XV BIENAL DE FLAMENCO DE SEVILLA
MIGUEL DE TENA Y JAVIER CONDE QUARTETO
SPECIAL BIENAL DE FLAMENCO DE SEVILLA 2008
Text: Gonzalo Montaño Peña
The Alameda theater where the series “El Flamenco que Viene” was carried out, made good on its name and brought something that without a doubt is destined to become what flamenco is within a very short time.
A double program, on the one hand, winner of the Festival de Cante de Las Minas de la Unión in 2006, Miguel de Tena the young man from Extremadura and faithful follower of the cante of Manuel Vallejo, and in the second part, Javier Conde, also from Extremadura, a child prodigy of the flamenco guitar.
At the press conference the day before, the singer advised that what he sings is Vallejo and that was what he intended to do. And so it was, the corpulent Miguel de Tena brought a classic repertoire that included farruca, mineras, tangos, bulería cuplé, zambra and fandangos. His fine sharp voice doesn’t seem to go with the physical appearance of this man who made the audience jump from their seats. The people were cheering at every line of singing, and this is a man who has no problem stepping away from the mike to show off his ability, something audiences seem to like very much. With “fandangos personales” to the compas of bulería por soleá, Miguel de Tena closed out a recital that left no one unmoved.
Without a doubt, the surprise came afterwards with guitarist Javier Conde’s recital, a boy not yet twenty but who plays as if he’s been doing it for fifty years. The young man brought a repertoire based on classic compositions of Serranito, Sabicas and other contemporary guitarists such as Riqueni. Quite a task to take on pieces from accomplished virtuoso guitarists and manage to pull it off.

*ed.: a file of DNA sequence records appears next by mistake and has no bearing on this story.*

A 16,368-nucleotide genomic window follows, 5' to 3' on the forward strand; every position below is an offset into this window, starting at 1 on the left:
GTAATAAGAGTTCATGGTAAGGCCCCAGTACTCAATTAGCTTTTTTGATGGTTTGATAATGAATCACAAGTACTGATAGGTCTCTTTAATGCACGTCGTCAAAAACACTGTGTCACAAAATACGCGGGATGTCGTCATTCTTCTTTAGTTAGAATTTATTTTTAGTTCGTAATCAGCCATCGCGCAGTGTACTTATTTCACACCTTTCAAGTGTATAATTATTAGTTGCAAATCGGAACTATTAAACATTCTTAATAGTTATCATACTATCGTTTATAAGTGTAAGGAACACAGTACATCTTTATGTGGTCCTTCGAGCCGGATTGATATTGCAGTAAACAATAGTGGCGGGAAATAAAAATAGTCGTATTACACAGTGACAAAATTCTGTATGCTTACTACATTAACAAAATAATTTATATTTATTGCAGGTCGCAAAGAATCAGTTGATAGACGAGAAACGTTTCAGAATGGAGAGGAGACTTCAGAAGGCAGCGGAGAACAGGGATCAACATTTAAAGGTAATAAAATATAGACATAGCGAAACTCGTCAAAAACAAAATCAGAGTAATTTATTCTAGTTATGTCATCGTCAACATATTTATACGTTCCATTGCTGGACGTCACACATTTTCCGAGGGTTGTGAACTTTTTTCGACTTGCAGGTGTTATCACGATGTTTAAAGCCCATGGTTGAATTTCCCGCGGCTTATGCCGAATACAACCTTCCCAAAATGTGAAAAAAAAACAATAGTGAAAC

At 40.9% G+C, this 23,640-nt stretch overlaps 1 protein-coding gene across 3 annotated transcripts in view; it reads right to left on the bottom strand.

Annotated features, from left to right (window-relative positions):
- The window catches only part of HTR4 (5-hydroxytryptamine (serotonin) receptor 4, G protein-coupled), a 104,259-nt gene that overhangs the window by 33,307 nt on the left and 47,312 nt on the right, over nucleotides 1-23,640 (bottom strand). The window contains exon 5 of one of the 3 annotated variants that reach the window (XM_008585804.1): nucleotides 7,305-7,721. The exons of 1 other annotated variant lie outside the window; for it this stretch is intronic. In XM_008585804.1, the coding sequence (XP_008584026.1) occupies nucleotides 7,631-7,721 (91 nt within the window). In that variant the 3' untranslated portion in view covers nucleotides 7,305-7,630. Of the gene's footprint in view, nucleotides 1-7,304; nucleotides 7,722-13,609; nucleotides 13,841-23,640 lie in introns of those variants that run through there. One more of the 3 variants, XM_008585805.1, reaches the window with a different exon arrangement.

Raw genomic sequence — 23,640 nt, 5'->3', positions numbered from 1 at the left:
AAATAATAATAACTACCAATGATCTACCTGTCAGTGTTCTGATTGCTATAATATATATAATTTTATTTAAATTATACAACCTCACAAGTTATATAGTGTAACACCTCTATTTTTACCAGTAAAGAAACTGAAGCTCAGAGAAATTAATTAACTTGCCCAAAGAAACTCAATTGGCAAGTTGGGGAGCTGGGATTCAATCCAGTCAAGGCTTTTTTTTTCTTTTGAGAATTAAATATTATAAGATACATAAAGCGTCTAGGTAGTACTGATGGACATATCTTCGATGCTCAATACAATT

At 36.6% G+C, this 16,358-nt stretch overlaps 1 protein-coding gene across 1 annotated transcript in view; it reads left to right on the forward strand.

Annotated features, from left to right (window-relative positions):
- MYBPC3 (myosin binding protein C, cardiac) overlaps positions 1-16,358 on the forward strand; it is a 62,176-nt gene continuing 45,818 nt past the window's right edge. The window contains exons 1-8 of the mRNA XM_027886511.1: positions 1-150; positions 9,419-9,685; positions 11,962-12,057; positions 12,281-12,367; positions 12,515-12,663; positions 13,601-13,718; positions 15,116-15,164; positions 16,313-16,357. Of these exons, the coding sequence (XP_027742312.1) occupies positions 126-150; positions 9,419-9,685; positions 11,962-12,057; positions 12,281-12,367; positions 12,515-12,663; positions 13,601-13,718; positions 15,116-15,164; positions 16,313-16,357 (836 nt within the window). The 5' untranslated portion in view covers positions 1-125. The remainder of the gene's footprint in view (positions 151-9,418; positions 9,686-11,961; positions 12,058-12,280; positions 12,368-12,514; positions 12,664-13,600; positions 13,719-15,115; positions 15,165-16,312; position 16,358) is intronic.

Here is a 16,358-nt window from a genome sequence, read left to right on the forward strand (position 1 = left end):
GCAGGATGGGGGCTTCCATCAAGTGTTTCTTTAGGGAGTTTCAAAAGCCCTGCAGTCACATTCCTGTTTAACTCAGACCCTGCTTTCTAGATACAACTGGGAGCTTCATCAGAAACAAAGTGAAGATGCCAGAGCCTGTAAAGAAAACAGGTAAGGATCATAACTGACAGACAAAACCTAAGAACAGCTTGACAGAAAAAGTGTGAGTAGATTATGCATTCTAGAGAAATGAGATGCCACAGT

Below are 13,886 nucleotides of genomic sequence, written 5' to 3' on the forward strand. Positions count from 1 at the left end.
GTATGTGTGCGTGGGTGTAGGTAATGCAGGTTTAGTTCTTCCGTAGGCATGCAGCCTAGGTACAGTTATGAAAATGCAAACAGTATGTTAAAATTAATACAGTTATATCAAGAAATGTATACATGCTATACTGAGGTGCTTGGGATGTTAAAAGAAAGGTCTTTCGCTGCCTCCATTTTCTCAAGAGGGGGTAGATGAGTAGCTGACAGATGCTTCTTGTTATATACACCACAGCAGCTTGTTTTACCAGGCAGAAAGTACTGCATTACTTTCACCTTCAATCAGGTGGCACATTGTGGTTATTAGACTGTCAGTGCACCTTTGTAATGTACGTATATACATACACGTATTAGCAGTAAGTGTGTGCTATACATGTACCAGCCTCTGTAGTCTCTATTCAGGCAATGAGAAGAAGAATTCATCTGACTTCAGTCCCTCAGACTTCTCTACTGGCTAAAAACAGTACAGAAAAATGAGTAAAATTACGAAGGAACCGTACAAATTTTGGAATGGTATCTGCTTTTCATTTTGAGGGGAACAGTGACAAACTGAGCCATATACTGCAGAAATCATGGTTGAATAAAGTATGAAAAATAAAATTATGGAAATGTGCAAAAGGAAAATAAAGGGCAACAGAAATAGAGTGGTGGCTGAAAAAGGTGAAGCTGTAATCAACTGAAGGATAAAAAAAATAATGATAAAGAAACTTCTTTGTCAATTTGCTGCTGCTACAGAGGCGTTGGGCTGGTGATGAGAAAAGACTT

The recital opened with alegrías of Serranito, with extremely clean sound, a powerful touch, and although he was playing someone else’s music, the young man from Cáceres gave a decidedly flamenco spin. Then, Paco de Lucía’s rondeña in which Javier’s right hand was lightning fast without losing clarity in the picados, and the audience could hardly believe this boy’s command of the instrument. He also proved to be completely on top of harmony in compositions such Riqueni’s garrotín, and tremolo and arpeggios in Sabicas’ soleá and the granaínas of Gerardo Núñez.
Almost near the end of the recital, the second guitarist appeared, and then I understood everything. It was his father José Antonio Conde; it’s very difficult for a young man of Javier’s age to play an instrument like that without a demanding and knowledgeable father. This is the case of Manolo Sanlúcar and Paco de Lucía, and there are also well-known cases outside flamenco.
To close out the performance, Javier Conde played an original composition, a rumba, perhaps a little too reminiscent of Paco de Lucía. I was left with the desire to hear this guitarist accompany cante. But I’m sure there will be many opportunities to see him again, because this young musician is clearly the future of flamenco.